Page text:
I've been talking about writing articles for children (click the "nonfiction" link in the labels list). Today I'll go into more detail on analyzing magazines, so you can target your work properly. The following is excerpted and adapted from You Can Write for Children: A Guide to Writing Great Stories, Articles, and Books for Kids and Teenagers.
You've discovered a magazine you'd like to write for, perhaps by browsing a market guide. The first step is to pick up a copy of the magazine, if you don't already have one. Fortunately, today many magazines have sample copies online, so you won't have to order one from the publisher or track it down at a newsstand. By studying the magazine along with any writing guidelines on the publisher's website or in a market guide, you'll learn how to pitch your work to the magazine.
First study the cover and slogan (for example, Highlights has the slogan "Fun with a Purpose."): what is the magazine’s focus?
Turn to the table of contents. What can you learn there?
· Are many articles written by one person? Is that person listed in the masthead as staff? Articles that are written "in-house" by staff mean you probably won't be able to sell something to that section.
· Are there regular departments? Who writes these? They may have a regular writer, or it may vary.
· This page may include submission guidelines.
Study the content:
· What types of stories/articles does the magazine use? Be as specific as possible, listing genres, topics, types of activities, and so forth.
· Does everything relate to one theme? Many magazines, especially those with a nonfiction focus, have a theme list for each month. For example, a history magazine may cover ancient Egypt one month and ancient Greece another month. You can typically find theme lists for future issues on the publisher's website, along with writer's guidelines.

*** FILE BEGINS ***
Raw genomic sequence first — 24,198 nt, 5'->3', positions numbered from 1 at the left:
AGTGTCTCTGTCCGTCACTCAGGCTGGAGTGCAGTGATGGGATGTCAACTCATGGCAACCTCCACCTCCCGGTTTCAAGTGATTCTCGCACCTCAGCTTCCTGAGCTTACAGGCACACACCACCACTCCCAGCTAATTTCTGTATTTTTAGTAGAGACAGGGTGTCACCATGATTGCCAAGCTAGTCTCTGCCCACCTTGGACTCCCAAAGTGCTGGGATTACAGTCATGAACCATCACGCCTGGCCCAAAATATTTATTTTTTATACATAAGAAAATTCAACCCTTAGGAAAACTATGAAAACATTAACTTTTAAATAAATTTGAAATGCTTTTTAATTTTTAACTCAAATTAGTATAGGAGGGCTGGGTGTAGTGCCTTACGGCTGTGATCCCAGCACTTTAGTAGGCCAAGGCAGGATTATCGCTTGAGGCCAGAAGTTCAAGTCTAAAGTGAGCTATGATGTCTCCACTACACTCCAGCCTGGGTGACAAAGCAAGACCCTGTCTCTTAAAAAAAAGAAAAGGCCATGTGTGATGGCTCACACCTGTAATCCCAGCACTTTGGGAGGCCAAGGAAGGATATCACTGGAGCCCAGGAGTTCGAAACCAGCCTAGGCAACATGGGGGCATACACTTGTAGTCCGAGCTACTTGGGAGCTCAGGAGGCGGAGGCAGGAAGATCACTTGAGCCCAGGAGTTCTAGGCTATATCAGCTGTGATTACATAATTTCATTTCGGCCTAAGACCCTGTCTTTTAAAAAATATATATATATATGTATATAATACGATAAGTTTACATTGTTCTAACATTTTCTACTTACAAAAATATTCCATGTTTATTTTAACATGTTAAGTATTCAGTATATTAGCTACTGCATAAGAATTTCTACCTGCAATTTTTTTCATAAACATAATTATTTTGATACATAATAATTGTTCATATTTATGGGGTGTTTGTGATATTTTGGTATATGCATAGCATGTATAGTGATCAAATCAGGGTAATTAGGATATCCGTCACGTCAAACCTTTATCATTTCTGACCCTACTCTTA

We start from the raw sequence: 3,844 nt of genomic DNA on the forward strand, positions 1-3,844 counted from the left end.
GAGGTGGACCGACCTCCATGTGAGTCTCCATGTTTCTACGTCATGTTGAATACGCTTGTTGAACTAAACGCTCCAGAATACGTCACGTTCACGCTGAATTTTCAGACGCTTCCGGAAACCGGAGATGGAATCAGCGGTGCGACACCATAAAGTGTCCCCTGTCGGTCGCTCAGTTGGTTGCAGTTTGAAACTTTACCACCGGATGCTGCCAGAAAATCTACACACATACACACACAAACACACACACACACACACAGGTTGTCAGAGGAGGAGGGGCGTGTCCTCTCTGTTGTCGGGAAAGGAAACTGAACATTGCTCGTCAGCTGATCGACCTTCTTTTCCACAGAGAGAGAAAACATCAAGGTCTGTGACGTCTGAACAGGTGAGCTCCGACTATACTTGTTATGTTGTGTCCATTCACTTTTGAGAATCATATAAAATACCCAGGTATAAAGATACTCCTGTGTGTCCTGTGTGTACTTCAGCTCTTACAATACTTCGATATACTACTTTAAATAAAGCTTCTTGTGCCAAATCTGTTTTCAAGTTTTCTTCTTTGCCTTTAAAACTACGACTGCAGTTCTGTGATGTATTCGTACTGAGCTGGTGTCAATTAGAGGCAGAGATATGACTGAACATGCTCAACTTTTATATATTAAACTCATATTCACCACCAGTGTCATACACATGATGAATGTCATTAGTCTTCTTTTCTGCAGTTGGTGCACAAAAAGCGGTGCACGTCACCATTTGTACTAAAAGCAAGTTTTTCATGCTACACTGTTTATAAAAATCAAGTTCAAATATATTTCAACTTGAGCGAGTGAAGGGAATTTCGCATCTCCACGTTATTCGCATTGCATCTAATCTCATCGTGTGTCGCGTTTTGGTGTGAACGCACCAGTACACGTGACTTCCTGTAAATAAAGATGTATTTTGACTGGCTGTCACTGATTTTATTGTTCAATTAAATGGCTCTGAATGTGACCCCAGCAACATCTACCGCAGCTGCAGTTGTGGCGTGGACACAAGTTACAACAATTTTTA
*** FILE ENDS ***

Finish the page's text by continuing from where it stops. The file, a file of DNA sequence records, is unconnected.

· What is the breakdown of fiction, nonfiction, activities, and regular departments? Many magazines are primarily or exclusively nonfiction, which is an advantage to nonfiction writers!
· How long are most pieces? This will help you determine the length of your piece. Note also that short pieces have to be very focused on a narrow topic.
· How are pieces illustrated? What kind of sidebars do they use, if any? (A sidebar is a short piece of extra information, possibly set off in a box. It may include fun facts, a bulleted list, an example, or other information that relates to the main topic but doesn’t quite fit in the main article.) Could you include photos or sidebar information, which would make your article even more appealing?
· Does the magazine use advertising? What kinds of products are advertised? (This can give you insight into reader interests and the magazine’s goals.)
Study several stories or articles:
· Are they geared toward girls, boys, or both?
· What age range?
· What can you tell about the magazine’s style? Is it wholesome or edgy? Is it focused on health, history, science, religion, or celebrity gossip? Is there a certain tone? As one example, if a magazine uses recipes, are they healthy, or very easy, or fun to look at, etc.
What kinds of stories would your target magazine want? You could start by figuring out what topics the magazine might like and see if any interest you. Or you could write down a list of your hobbies and interests, and then check which ones might fit that magazine.
When developing an idea, keep the focus narrow. Think “how hummingbirds hover” rather than simply “hummingbirds.” Try “the invention of the fork” rather than “a history of utensils.” You’ll only have a few hundred words, so it’s better to go deep into a narrow topic than to skim over a broad topic.
· Is this idea appropriate for the magazine’s readership age? Will they understand and be interested in the topic?
· Can I write this article within the magazine’s word limits? Do I need to focus it more?
· What will readers take away from my article?
· Why would the reader be interested?
Some types of articles:
Stop by next Wednesday for advice on breaking into the magazine market – – or subscribe to get posts automatically and never miss a post. You can use the Subscribe or Follow by E-Mail buttons to the right, or add http://chriseboch.blogspot.com/ to Feedly or another reader.
You can get the extended version of this essay, and a lot more, in You Can Write for Children: A Guide to Writing Great Stories, Articles, and Books for Kids and Teenagers. Order for Kindle, in paperback, or in Large Print paperback.
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